‘When you’ve got no bus fare … You’ve got no food in your cupboards, and also if you’ve got children, “Mum, can I have…? Can I have…? Can I have…? It’s half term. Can I have? …” You can’t feed your kids and you’ve got no food parcel … Last Christmas was horrendous … it was the week before Christmas I think they like switched the gas off. “It’s freezing.” “Go and get in bed,” kind of thing. Or I’d ring my dad up and say, “Can you have [daughter] for the day?” and he would. He’d come and pick her up … I think until you’ve been in that position yourself when you’ve got absolutely nothing, it is, it’s soul destroying. It’s really difficult to walk in a food bank and go, “I can’t afford to feed my child,” … It just strips your dignity right away from you.’ (Barbara)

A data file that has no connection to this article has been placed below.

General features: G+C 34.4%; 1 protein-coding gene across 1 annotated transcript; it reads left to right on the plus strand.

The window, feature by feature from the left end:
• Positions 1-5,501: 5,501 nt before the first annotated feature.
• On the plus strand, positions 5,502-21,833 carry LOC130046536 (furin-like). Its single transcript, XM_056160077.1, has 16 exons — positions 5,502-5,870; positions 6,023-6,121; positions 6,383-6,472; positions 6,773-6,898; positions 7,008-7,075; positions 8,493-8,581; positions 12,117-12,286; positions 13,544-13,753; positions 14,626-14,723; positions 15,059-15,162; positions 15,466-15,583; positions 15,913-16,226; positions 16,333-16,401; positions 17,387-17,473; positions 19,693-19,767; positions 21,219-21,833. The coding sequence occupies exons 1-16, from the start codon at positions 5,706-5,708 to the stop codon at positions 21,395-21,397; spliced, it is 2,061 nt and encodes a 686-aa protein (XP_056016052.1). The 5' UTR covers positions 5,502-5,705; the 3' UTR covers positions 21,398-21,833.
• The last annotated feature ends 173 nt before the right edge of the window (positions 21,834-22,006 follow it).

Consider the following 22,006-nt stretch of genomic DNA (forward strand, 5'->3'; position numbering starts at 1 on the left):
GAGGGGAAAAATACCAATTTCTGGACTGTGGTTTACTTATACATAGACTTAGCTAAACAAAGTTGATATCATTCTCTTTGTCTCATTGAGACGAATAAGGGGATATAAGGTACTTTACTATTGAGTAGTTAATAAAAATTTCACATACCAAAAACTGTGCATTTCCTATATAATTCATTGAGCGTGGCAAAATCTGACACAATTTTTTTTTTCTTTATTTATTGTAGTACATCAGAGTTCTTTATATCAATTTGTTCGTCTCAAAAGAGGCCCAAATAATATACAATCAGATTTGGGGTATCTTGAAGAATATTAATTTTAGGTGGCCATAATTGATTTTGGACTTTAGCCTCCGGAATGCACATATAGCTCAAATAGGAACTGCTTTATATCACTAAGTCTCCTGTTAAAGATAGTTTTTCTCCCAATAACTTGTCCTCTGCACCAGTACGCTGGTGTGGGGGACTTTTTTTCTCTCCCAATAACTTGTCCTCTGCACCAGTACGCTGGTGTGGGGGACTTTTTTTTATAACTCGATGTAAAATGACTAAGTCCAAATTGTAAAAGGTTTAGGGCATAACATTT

However, as has been highlighted elsewhere (JRF, 2018; McBride et al, 2018; Innes, 2020), entering the paid labour market did not necessarily provide the solution to people’s financial insecurity. Indeed, three of our participants were in-work UC claimants (and another had previous experience of this). These participants – who were primarily working zero-hours contracts or undertaking temporary work – described how they could often not earn enough or secure enough hours to meet their household needs. As Rose explained: “For me to actually survive I’ve got to be earning £300 a week to actually pay everything and be on time with everything … even when I am working … regular shifts and everything, I never earn £300.” This was reiterated by many stakeholders who were supporting people with budgeting, and who stated that they worked with many people whose employment didn’t pay enough to cover basic bills.

Health and wellbeing